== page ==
Today it was announced that the Hayward Gallery at Southbank Centre is set to show the first major survey of work by internationally-acclaimed artist Martin Creed. Opening on 29 January 2014, the exhibition will bring together the full range and scale of Creed’s work, spanning its most minimal moments – a spot of blu-tack – to extravagant room-sized installations, neons, sequential sculptures, kinetic installations, films, and vibrant paintings.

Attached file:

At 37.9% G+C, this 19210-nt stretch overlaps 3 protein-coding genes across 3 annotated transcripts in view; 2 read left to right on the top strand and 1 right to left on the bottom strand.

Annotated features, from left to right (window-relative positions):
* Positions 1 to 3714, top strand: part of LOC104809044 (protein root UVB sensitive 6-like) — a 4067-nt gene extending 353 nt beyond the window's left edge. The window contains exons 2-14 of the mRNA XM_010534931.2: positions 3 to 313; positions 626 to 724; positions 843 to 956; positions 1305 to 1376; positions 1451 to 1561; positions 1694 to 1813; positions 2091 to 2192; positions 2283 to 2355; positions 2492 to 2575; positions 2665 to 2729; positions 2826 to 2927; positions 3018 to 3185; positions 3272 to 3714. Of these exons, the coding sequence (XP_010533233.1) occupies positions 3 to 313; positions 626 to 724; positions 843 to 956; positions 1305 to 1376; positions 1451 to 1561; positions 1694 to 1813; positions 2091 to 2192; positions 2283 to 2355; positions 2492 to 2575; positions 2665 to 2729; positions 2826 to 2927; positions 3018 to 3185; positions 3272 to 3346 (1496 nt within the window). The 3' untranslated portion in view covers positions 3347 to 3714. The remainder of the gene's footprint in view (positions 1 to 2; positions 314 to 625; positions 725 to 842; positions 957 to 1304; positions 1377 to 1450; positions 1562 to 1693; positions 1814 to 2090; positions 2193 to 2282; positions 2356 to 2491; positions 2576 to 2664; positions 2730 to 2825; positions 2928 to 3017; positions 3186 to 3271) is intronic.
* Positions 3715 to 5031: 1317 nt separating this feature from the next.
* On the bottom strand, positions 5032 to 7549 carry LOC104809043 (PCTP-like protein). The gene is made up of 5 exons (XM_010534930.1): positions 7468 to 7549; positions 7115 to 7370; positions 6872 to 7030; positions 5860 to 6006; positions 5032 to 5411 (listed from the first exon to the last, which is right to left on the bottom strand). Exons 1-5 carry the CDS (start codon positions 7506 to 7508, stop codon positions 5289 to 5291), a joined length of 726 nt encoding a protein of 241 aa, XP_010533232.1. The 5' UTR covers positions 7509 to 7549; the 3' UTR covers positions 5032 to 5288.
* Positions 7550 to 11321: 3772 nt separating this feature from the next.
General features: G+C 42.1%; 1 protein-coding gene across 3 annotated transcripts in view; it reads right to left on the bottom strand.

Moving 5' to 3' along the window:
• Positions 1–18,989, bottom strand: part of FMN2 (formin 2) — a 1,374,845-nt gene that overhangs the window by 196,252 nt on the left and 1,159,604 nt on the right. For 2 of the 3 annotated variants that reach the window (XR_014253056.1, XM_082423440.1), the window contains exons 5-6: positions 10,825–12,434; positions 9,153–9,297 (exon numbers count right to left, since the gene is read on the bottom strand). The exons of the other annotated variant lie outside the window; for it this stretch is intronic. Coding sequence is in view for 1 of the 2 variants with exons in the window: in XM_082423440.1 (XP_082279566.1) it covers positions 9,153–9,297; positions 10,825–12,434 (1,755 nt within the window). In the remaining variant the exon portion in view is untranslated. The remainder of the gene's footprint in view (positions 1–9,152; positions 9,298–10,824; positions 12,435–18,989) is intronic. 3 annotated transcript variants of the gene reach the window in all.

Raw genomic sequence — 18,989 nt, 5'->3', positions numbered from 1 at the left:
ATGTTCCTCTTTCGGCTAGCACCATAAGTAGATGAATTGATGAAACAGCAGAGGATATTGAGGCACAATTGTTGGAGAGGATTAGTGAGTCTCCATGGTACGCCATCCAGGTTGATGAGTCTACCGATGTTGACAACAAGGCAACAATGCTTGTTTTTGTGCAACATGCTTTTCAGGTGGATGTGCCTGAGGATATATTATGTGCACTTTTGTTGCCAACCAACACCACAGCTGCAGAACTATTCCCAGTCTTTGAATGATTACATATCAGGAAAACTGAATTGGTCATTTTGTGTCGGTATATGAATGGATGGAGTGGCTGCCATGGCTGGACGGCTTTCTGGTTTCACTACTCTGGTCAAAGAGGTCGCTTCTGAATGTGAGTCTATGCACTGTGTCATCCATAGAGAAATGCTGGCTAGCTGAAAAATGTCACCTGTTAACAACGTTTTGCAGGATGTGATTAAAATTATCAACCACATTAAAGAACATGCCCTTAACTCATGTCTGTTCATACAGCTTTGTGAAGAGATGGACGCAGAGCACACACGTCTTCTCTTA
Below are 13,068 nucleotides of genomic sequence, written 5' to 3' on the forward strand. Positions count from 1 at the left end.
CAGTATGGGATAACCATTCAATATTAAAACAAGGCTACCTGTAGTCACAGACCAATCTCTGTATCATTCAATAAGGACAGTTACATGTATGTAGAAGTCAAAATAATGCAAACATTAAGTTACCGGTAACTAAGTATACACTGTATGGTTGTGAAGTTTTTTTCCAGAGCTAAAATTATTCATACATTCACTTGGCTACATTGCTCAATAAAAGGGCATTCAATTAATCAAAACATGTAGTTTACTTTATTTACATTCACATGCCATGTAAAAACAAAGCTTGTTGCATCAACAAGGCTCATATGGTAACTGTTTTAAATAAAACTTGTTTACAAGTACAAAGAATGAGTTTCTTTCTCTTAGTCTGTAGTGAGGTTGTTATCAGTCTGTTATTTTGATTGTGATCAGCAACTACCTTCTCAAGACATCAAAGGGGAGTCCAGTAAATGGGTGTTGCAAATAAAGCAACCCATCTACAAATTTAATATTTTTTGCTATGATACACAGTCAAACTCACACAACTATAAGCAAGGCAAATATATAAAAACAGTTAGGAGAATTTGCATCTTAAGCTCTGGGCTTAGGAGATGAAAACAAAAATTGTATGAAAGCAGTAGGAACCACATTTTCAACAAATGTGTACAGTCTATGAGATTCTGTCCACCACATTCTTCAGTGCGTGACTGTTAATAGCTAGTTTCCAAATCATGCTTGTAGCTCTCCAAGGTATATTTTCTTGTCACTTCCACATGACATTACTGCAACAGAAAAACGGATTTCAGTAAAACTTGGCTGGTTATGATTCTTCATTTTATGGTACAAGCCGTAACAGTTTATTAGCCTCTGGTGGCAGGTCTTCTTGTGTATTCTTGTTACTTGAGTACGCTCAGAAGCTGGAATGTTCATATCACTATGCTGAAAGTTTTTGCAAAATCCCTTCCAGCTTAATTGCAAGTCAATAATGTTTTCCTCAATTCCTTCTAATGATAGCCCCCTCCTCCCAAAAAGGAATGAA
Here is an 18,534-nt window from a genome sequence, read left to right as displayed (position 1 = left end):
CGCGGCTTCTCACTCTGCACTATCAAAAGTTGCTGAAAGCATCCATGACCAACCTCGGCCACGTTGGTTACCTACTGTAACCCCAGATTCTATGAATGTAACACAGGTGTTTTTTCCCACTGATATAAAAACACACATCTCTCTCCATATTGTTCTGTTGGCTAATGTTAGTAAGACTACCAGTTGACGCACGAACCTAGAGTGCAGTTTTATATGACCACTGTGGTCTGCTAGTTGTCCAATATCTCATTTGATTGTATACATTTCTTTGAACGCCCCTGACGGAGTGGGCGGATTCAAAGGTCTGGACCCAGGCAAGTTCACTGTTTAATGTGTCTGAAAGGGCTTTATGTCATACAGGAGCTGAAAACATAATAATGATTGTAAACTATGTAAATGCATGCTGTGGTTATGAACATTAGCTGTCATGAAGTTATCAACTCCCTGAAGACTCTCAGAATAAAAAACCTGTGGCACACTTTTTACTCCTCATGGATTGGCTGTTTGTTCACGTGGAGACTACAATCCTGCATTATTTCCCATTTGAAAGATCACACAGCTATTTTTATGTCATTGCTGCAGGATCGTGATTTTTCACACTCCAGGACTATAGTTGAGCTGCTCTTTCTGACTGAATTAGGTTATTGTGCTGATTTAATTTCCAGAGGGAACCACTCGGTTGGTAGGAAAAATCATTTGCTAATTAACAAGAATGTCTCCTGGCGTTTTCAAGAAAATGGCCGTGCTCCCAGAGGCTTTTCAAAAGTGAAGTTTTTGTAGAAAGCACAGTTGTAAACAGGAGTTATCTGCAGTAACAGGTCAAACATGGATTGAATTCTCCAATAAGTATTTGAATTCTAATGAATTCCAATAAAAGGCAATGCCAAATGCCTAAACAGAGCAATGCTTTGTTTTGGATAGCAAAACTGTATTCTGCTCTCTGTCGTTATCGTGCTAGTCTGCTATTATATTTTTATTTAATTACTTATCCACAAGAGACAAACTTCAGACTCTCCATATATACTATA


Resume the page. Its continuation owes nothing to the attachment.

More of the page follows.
British artist Martin Creed (b.1968) is best known for his Turner-prize winning installation The Lights Going On and Off (2000), and more recently, for his UK wide piece All the Bells in a Country Rung as Quickly and Loudly as Possible for Three Minutes, which launched the London 2012 Festival. Since the beginning of his career, when he started sequentially numbering his works, Creed has developed a minimalistic approach that strips away the unnecessary, but manages to preserve an abundance of wit, humour and surprise. Work No. 319 (2004), a room half-filled with balloons, is a joyous and chaotic social experience. In other works, a piano lid or door opens and shuts automatically; 39 metronomes simultaneously tick at different speeds; giant paintings fill entire walls; and everyday objects are collected into sequences and series. For the first time in the UK, the exhibition will present some of Creed’s earliest works and also the pivotal Work No. 1000 (2009-10), a monumental colour series comprised of 1000 prints made with broccoli. The artist’s portrait paintings as well as a number of new sculptural commissions will be among his most recent works to be featured in the exhibition that will occupy both floors of the Hayward Gallery as well as its outdoor terraces.